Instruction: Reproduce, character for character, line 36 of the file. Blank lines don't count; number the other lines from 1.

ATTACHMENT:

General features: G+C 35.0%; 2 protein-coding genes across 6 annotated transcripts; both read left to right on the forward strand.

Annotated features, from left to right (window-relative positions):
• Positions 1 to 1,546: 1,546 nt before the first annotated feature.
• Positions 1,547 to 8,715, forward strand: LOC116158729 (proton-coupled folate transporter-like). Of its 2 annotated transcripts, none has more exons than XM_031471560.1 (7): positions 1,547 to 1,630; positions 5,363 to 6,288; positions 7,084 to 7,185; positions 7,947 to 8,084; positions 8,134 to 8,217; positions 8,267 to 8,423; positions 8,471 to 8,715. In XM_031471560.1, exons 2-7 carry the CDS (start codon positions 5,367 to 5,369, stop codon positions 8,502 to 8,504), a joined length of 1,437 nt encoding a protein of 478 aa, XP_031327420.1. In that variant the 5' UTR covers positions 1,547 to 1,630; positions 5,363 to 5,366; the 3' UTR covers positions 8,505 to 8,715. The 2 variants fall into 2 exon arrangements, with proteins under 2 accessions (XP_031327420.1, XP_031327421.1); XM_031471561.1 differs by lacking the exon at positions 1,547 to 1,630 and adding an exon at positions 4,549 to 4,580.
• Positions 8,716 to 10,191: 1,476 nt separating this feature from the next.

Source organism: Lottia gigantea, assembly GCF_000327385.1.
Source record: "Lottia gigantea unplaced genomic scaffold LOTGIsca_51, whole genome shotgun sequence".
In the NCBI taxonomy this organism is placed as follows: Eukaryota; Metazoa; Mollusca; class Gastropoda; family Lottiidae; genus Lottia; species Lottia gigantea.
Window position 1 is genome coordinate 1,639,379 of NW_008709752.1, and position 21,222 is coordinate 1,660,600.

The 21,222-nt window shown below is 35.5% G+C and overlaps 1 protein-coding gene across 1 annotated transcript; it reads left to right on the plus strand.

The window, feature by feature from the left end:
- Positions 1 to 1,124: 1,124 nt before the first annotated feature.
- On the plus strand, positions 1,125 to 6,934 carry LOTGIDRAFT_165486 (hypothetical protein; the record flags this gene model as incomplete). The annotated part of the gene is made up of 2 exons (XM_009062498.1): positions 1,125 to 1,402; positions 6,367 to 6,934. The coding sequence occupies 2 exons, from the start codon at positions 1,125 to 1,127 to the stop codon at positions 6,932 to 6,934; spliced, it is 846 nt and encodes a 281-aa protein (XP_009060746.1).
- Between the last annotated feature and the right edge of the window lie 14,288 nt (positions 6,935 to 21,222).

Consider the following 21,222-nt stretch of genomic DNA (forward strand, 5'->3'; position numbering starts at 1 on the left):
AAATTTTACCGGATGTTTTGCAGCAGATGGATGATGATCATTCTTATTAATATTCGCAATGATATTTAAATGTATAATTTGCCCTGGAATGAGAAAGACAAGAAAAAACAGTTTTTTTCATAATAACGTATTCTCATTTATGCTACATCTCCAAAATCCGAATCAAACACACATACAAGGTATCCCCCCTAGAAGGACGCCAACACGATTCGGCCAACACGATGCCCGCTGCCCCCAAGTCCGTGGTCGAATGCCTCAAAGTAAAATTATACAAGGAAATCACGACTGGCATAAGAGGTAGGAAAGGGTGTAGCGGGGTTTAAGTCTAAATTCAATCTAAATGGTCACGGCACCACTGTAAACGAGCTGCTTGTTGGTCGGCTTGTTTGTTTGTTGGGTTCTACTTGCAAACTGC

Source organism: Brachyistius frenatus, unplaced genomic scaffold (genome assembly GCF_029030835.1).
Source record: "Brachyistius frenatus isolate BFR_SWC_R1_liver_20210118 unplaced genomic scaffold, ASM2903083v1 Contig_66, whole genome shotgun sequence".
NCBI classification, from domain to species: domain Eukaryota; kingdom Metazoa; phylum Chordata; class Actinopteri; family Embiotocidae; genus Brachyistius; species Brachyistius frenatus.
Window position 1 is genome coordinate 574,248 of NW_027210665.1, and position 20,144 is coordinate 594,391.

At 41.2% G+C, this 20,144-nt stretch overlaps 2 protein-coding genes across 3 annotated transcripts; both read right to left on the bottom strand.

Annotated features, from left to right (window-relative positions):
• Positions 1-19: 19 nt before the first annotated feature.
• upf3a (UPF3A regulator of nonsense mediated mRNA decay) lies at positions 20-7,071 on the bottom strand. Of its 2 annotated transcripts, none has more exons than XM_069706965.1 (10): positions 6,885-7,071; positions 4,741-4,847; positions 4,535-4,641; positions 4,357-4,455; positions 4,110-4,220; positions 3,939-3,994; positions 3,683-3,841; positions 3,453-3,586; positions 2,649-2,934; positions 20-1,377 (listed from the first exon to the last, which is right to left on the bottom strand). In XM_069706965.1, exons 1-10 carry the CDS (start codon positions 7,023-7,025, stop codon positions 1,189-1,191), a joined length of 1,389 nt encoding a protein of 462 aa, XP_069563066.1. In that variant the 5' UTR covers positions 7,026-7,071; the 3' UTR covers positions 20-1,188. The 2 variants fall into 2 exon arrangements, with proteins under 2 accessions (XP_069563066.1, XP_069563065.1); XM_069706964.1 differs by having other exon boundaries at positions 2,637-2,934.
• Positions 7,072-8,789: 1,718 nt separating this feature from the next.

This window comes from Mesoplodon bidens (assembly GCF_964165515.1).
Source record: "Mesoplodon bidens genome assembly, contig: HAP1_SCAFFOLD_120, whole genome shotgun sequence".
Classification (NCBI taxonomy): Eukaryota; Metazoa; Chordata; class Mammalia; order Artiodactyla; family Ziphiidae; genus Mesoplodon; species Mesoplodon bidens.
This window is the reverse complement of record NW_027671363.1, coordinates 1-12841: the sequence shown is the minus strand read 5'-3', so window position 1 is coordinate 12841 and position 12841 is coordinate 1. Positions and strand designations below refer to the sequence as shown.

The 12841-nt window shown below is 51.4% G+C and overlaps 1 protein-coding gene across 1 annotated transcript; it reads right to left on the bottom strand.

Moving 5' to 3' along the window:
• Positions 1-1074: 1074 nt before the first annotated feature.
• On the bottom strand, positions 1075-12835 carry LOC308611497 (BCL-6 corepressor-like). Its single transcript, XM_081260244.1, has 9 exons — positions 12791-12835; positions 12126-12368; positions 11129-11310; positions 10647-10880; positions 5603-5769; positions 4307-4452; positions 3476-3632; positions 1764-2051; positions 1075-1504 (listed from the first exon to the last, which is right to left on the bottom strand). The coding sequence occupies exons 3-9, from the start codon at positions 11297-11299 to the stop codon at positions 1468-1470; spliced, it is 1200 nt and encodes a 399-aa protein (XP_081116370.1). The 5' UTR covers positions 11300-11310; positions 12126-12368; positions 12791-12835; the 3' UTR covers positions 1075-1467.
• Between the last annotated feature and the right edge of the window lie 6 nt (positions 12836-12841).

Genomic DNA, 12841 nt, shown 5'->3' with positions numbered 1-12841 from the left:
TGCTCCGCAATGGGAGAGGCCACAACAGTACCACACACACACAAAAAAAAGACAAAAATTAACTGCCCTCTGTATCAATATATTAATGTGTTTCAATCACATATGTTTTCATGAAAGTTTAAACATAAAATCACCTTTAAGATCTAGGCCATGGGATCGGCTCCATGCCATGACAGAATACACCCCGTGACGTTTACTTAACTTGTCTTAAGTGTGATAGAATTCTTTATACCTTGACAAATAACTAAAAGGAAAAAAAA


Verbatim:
TGCTCCGCAATGGGAGAGGCCACAACAGTACCACACACACACAAAAAAAAGACAAAAATTAACTGCCCTCTGTATCAATATATTAATGTGTTTCAATCACATATGTTTTCATGAAAGTTTAAACATAAAATCACCTTTAAGATCTAGGCCATGGGATCGGCTCCATGCCATGACAGAATACACCCCGTGACGTTTACTTAACTTGTCTTAAGTGTGATAGAATTCTTTATACCTTGACAAATAACTAAAAGGAAAAAAAA